US will ‘struggle’ to extradite Kim Dotcom

February 16, 2012

3news.co.nz on February 14, 2012 released the following:

“By Imogen Crispe

Internet piracy-accused Kim Dotcom could avoid extradition on a legal technicality, a previous benchmark case shows.

The US is currently looking to extradite the Megaupload founder but charges central to the case may not be sufficient to send Dotcom back.

Copyright infringement, one of Dotcom’s main charges is not covered in the US-New Zealand extradition treaty, and a 2002 case shows racketeering is not either.

In the historic case Bob Cullinane faced US charges of racketeering, visa fraud, alien smuggling and harbouring.

The case took two years and went to the Court of Appeal before Cullinane was discharged.

It concluded that racketeering and other offences were not extraditable offences under the Treaty.

The Treaty on Extradition lists many serious charges a person can be extradited on back to the US, including murder and assault.

Chapman Tripp partner Matt Sumpter told the National Business Review the US government would “struggle to extradite” on copyright and racketeering charges.

However, Philip Morgan QC, the lawyer for the accused Cullinane in the 2002 case, says racketeering and copyright infringement could be covered by the United Nations Convention against Transnational Organised Crime.

This could potentially override treaty laws between the US and New Zealand.

But Lowndes Jordon partner and copyright law expert Rick Shera told National Business Review the other charges seemed to rely on the copyright infringement charge.

He says this makes any extradition laws around the subsequent charges irrelevant.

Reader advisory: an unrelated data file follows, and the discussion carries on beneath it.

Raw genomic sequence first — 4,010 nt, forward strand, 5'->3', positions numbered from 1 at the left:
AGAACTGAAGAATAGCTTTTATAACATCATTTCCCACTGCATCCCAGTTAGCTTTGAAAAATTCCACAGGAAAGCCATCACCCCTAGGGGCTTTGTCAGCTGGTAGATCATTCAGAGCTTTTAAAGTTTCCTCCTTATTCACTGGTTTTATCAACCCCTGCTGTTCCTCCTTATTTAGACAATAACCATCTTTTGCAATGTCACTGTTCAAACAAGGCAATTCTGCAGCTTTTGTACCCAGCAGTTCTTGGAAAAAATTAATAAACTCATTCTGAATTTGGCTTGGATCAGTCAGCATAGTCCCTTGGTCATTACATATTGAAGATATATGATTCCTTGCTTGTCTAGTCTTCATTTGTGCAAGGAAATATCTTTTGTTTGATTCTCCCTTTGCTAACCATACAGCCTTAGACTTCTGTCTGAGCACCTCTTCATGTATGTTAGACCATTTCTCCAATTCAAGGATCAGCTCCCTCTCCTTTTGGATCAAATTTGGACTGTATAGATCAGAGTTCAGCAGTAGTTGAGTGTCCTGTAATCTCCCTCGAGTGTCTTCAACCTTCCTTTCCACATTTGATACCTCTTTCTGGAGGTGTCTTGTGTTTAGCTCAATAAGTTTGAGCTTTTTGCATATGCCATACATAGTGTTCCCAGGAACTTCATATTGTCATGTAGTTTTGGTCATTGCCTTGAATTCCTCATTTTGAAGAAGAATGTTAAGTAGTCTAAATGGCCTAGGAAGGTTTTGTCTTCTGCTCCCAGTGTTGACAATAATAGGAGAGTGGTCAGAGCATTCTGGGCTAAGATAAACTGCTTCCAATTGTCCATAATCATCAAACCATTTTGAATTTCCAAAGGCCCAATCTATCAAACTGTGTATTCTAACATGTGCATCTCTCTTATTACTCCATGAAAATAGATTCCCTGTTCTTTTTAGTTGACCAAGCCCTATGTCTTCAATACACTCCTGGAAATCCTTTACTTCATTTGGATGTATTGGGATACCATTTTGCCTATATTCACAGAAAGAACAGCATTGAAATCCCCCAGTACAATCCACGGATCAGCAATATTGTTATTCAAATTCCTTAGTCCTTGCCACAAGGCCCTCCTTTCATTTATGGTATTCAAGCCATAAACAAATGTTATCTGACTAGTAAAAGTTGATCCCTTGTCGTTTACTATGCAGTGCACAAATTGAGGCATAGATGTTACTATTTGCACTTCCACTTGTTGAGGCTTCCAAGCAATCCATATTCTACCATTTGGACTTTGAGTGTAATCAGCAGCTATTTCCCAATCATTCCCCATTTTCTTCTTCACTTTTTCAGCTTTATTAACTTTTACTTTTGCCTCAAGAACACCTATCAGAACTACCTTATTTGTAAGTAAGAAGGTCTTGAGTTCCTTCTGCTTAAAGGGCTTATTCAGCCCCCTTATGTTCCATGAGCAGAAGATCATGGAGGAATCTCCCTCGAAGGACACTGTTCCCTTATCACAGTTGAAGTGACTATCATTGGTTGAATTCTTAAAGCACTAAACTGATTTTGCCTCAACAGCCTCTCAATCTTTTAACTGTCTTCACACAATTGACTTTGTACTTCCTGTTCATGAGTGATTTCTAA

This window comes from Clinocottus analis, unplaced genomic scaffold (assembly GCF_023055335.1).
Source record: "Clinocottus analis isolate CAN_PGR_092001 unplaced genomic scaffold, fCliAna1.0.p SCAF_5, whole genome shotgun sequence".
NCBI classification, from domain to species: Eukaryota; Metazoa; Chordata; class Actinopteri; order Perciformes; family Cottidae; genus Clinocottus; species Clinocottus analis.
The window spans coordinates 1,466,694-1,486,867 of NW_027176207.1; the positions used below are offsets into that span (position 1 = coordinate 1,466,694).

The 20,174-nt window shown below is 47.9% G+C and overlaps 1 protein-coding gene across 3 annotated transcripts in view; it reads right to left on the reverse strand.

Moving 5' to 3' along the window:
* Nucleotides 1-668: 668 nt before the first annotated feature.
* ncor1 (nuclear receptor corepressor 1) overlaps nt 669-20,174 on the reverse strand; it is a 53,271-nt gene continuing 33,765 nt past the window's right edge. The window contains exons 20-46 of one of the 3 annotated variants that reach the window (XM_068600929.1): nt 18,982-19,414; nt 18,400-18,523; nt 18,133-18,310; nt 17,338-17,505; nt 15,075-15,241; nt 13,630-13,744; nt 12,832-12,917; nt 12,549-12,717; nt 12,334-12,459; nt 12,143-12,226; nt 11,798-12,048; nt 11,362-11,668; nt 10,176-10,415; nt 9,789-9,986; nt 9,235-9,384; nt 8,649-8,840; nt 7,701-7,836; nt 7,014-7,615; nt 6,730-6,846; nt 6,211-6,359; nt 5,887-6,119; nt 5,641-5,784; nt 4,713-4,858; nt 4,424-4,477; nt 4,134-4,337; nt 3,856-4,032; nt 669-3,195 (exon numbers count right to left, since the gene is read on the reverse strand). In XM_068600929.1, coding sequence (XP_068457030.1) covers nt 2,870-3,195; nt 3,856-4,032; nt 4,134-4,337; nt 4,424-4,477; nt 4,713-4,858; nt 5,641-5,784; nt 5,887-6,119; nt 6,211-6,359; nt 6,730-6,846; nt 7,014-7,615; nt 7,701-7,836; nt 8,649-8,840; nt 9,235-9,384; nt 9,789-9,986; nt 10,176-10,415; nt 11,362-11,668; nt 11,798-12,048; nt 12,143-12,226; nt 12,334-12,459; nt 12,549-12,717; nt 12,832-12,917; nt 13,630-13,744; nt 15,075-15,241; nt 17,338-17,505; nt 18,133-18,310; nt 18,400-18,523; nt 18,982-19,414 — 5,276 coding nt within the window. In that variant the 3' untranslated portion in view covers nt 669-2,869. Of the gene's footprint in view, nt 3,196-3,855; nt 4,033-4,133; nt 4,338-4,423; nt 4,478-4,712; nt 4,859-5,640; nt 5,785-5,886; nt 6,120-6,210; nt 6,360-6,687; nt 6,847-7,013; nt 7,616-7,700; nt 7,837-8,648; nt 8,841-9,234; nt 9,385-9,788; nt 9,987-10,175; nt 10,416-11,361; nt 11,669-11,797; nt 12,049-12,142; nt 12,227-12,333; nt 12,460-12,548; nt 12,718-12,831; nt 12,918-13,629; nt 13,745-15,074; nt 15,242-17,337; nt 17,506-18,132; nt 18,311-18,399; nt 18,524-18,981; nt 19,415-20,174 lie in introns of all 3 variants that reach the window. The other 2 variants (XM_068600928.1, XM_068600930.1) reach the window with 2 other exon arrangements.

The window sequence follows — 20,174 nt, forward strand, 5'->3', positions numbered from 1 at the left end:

Dotcom is currently being held in the Auckland Remand Prison after failing to get bail.

His lawyers last week appeared in the High Court at Auckland to fight restraining orders around Dotcom’s assets.”

————————————————————–

Douglas McNabb – McNabb Associates, P.C.’s
International Extradition Lawyers Videos:

International Extradition – When the FBI Seeks Extradition

International Extradition – Wire Transfer – Email – Telephone Call

————————————————————–

We previously discussed the extradition treaty between the United States and New Zealand here.

————————————————————–

To find additional global criminal news, please read The Global Criminal Defense Daily.

Douglas McNabb and other members of the U.S. law firm practice and write and/or report extensively on matters involving Federal Criminal Defense, INTERPOL Red Notice Removal, International Extradition and OFAC SDN Sanctions Removal.

The author of this blog is Douglas McNabb. Please feel free to contact him directly at mcnabb@mcnabbassociates.com or at one of the offices listed above.


Mexico Captures Armando Villareal Heredia an Alleged US-born Tijuana Drug Lieutenant

July 12, 2011

The Associated Press (AP) on July 11, 2011 released the following:

“By ADRIANA GOMEZ LICON, Associated Press

MEXICO CITY (AP) — Federal police have captured a U.S.-born drug lieutenant who joined the Tijuana cartel after a crackdown on the notorious Arellano Felix brothers caused the group to splinter and emerge with a younger leadership, officials said Monday.